We hate to take on Attorney General Rob Bonta two weeks in a row, but he really gave us no choice.

Last week, we chronicled his hypocrisy on data privacy by posing as a champion on this issue while negligently allowing his Department of Justice to release sensitive information about Californians who hold permits. concealed weapons.

What spurred today’s criticism was an article in the Sacramento Bee with the headline, “Why is the California Attorney General spending taxpayer money to email you?” First, hats off to the Sacramento Bee – not usually a friend of conservatives – and its reporter Ryan Sabalow.

The article reports that two months before the June primary election, millions of California voters received an email from Bonta’s Department of Justice with the subject line, “I want to hear from you.”

The message was from an official email account and read, “As Attorney General, protecting California and its people is my highest priority” and “your opinion truly matters to me.”

Those who received the email may have wondered what it was all about.

After all, it’s unusual to receive an unsolicited email from a public body unless you’ve chosen to stay informed about a particular topic.

But it’s really no mystery at all. Prior to the primary election, Bonta served as an appointed, but unelected, attorney general. There was no doubt that his identity was not very high and that he was ready to do everything possible to raise his profile. It’s one of the reasons he asked his staff – soon after his appointment – to include his smiley face on these email solicitations to no less than 7 million voters.

Bee’s article, citing multiple sources, accurately notes that what Bonta did was technically legal, even if ethically questionable. Indeed, the question of how much elected officials or government agencies spend taxpayer dollars on political advocacy or “self-promotion” is a question the Howard Jarvis Taxpayers Association gets a lot of.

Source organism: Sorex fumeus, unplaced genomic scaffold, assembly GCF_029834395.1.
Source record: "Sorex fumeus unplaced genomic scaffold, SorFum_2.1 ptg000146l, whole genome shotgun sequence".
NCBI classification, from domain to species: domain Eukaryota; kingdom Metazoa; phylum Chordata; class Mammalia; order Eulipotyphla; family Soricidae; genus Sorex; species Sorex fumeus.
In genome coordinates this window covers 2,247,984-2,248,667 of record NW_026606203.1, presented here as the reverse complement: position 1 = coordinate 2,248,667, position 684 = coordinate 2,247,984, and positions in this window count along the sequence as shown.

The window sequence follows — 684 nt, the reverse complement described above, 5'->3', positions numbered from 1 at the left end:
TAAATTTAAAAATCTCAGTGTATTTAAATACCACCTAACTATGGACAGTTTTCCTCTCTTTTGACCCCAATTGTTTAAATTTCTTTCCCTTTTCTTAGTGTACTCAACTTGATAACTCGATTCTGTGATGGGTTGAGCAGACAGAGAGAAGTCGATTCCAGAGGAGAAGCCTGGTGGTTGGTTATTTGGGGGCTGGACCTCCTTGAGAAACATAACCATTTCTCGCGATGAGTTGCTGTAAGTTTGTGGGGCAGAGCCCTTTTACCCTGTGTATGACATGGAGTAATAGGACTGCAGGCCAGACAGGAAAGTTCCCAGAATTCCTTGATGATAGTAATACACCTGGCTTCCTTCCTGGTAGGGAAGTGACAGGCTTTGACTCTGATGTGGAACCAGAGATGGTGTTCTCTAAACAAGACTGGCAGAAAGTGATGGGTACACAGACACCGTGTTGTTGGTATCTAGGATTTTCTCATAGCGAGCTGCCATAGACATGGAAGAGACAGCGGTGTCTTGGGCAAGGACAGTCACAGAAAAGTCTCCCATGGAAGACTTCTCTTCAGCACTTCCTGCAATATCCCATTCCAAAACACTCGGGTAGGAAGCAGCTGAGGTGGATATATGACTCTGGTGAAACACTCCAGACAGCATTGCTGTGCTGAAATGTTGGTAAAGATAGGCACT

In fact, our Public Integrity Project was formed precisely to monitor and advocate where necessary the illegal expenditure of public funds for illegal activities.

Fortunately, HJTA has had a string of courtroom successes, including a lawsuit against Los Angeles County for producing a slick TV ad advocating for a sales tax to address homelessness.

This action resulted in a $1.3 million fine against the county. Other successful lawsuits include a lawsuit against then-California Secretary of State Alex Padilla for spending an unauthorized $35 million contract with a politically connected public relations firm that was calling “Team Biden” on its own website, ostensibly for nonpartisan “voter outreach” and public education.

The bad news is that there is a very high bar for proving illegality when it comes to public spending on non-election PR campaigns.

It’s rare for an elected official or government entity to be so stupid as to use taxpayers’ money for ads that say “Vote for me” or “Vote for measure X.”

But just because “outreach” communications, such as emails sent by Bonta, may be technically legal, doesn’t mean they’re ethically defensible.

The Attorney General is responsible for enforcing the law against other Californians. Looks pretty bad for him to get around the law himself.

Citizens interested in learning more about the illegal use of government funds for political purposes can visit www.hjta.org/resources/taxpayer-tools/stop-illegal-government-spending/.

Jon Coupal is president of the Howard Jarvis Taxpayers Association.